“We need education and push-back on these types of sites, and we need to really show the kind of exploitation on the creative community that is going on.”

    I’m not arguing against that. I just don’t support dishonest campaigns. Aside from moral reasons, it’s also more likely to just entrench the opposition.

    “SpecWatch does not claim to be neutral though.”

    Not explicitly, but they put a big emphasis on only reporting the facts and not editorializing. It amounts to presenting yourself as neutral, making their position just inconsistent.

  25. If you are taking a 90% risk of working for free, why not do just that? Volunteer your services for REAL clients who are in need. Start with small, startup businesses who do not have a web or brand presence. There are plenty in every community. A talented designer could easily build a portfolio and a reputation in a small amount of time, which will lead to paying clientele. How would that hurt you? If you are passionate about art and design it wouldn’t make a bit of difference to your time.

  26. Lawrence,

    That’s a good point about pro bono work building credibility. If I was employing for a design position I wouldn’t be impressed by a job candidate saying they participate in spec contests. It gives the impression that the work isn’t valued, because it’s given away in the hope of financial reward.

    Reinis,

    You say that Spec Watch has set a trap for people to fall into. The way I see it, the situation is precisely the opposite. With their marketing and advertising, contest websites set the trap for designers. Spec Watch helps warn the unsuspecting with facts.

    You also call the Spec Watch campaign “dishonest”, which is odd considering you’re “on the fence about crowdsourcing”, and all they do is post information that’s freely available elsewhere. If a forum thread is quoted in one of their updates, the entire thread is linked to so readers can view the whole conversation.

    Kevin,

    Relevant linkage is always welcome, so cheers for writing about your own point of view. It’s one I share.

    Thanks very much to everyone else for joining in the chat.

  27. infocus

    Great article. I love the cheek of the person using clipart.

  28. Adam

    SpecWatch should be calling out the companies – by name – that abandon or request refunds on projects.

    I’m sure CrowdSPRING & 99designs do their darned hardest to avoid refunds – it’s not in their interest to give money & fees back to the customers.

    Anyway, designers complaining about crowdsourcing is like brokers complaining about eTrade, photographers whining about iStockPhoto or travel agents complaining about Expedia. It’s not going away.

  29. Adam, the fact that something isn’t going away is no excuse to sweep it under the carpet.

  30. These contest are ill conceived and rather amateur. Hopefully after incidents they loose a lot of credibility and no-one ever comes back. I am amazed someone can use a ton of clip art and submit it as their own legitimate work.

  31. “Anyway, designers complaining about crowdsourcing is like brokers complaining about eTrade, photographers whining about iStockPhoto or travel agents complaining about Expedia. It’s not going away.”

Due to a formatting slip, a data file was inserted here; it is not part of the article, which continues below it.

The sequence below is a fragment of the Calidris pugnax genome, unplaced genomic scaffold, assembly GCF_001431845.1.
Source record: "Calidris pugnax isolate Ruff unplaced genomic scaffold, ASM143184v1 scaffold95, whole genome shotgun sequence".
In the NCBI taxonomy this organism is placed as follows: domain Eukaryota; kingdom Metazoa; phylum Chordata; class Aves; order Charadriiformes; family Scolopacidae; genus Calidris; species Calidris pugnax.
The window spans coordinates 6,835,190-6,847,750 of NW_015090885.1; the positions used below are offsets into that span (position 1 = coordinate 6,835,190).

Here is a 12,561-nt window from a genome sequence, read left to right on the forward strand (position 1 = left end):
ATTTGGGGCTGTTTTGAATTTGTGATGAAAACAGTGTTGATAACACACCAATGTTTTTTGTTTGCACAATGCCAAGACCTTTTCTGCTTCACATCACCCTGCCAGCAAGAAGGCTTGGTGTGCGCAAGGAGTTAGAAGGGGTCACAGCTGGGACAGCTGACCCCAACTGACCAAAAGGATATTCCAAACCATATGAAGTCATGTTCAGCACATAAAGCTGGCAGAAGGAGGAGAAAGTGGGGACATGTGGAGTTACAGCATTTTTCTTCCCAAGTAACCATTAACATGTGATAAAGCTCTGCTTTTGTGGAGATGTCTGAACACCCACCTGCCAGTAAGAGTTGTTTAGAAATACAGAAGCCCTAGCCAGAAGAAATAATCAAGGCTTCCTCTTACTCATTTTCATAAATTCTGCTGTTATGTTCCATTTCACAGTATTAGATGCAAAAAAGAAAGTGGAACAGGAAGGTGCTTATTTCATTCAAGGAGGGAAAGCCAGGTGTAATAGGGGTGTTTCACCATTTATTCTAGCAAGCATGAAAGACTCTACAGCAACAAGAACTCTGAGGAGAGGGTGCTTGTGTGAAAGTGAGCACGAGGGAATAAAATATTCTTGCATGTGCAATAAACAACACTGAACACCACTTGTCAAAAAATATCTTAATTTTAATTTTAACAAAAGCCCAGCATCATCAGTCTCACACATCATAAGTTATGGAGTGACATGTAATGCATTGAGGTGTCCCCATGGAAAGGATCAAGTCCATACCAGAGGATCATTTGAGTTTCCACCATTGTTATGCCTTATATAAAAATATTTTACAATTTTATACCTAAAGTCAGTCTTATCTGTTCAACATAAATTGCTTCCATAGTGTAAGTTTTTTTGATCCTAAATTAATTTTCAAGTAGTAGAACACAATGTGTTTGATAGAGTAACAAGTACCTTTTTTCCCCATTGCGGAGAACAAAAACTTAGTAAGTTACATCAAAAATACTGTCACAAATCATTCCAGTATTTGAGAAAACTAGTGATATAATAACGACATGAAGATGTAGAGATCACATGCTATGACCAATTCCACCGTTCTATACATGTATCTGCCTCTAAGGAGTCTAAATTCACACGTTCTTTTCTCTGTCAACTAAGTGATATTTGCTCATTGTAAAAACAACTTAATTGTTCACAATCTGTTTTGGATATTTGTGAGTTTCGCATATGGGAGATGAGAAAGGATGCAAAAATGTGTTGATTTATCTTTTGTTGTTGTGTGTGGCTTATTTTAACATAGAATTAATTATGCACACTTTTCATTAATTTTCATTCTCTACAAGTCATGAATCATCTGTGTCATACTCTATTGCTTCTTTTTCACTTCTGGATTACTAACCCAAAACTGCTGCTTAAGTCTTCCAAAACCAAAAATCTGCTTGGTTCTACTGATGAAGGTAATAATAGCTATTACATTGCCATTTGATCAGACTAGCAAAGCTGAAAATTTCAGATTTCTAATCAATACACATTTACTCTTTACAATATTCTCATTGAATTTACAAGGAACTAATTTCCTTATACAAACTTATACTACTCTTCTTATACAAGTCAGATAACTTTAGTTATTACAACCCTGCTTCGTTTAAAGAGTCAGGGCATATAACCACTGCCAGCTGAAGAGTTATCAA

No way!! First off, stock photography is something a photographer does a head of time and sells specifically as stock photography. Its like a retail store purchasing items to stock their shelves and let people purchase what they need. Stock photography is an entirely different animal in that most stock photo needs are STOCK. A logo should never be STOCK becase a logo is the identity of a business. You will never find STOCK WEDDING PHOTOGRAPHY! That is more like getting a “stock” logo than stock photography.

    I dont know too much about stock trading.. so i am not going to comment.

    But the travel agency.. If you really think that the importance of your business’ identity and future is the same as your next vacation to Florida, then you are really mistaken.

    It is slightly similar in that you are giving up QUALITY of service to save money.. But the point here is that theese crowd sourcing places tout the QUALITY of their logos.. when their logos can’t possibly be any real quality because people do not know crap about their clients, their client’s clicnts, and the business that they are desinging this logo for.. A website can easily book you a trip.. you know you want to go to florida, you know where you want to stay, and you know how much you want to pay… Logos are not nearly that definite, and they never will be.

  32. Thanks for sharing your thoughts, Lindsay, Jessica.

  33. elle

    I was always against these type of sites but decided to really see for myself what it was like. I “operated” for 6 months, won 5 contests, nearly won a handful of others. I had learned what I was wanting to know. I looked at it as sort of a research thing.

    On a contest not getting 25 entries and being refunded:

    many times if a contest was coming close to closing w/o the required 25 entries, I would do 2 or 3 so-so designs, different from each other completely, but no chance of winning – just to make sure the contest would be awarded – would private message 3 or 4 of the other “regulars” that were in the contest and ask them to maybe consider buffing up the gallery with a few so-so designs just so we can hit the quota and the contest has to award.

    Every time I did this everyone complied 100% of the time with my “idea” – lol. There are many other things that go on with cS that I think people don’t know about.